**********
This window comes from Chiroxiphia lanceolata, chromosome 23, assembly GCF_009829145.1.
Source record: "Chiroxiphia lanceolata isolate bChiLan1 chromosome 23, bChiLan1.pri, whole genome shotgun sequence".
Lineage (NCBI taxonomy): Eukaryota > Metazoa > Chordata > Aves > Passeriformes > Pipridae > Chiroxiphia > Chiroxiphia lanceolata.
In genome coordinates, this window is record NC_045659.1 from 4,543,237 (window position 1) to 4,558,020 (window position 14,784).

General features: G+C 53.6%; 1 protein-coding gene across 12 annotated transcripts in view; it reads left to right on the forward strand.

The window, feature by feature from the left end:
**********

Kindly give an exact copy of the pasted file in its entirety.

This window comes from Chiroxiphia lanceolata, chromosome 23, assembly GCF_009829145.1.
Source record: "Chiroxiphia lanceolata isolate bChiLan1 chromosome 23, bChiLan1.pri, whole genome shotgun sequence".
Lineage (NCBI taxonomy): Eukaryota > Metazoa > Chordata > Aves > Passeriformes > Pipridae > Chiroxiphia > Chiroxiphia lanceolata.
In genome coordinates, this window is record NC_045659.1 from 4,543,237 (window position 1) to 4,558,020 (window position 14,784).

General features: G+C 53.6%; 1 protein-coding gene across 12 annotated transcripts in view; it reads left to right on the forward strand.

The window, feature by feature from the left end: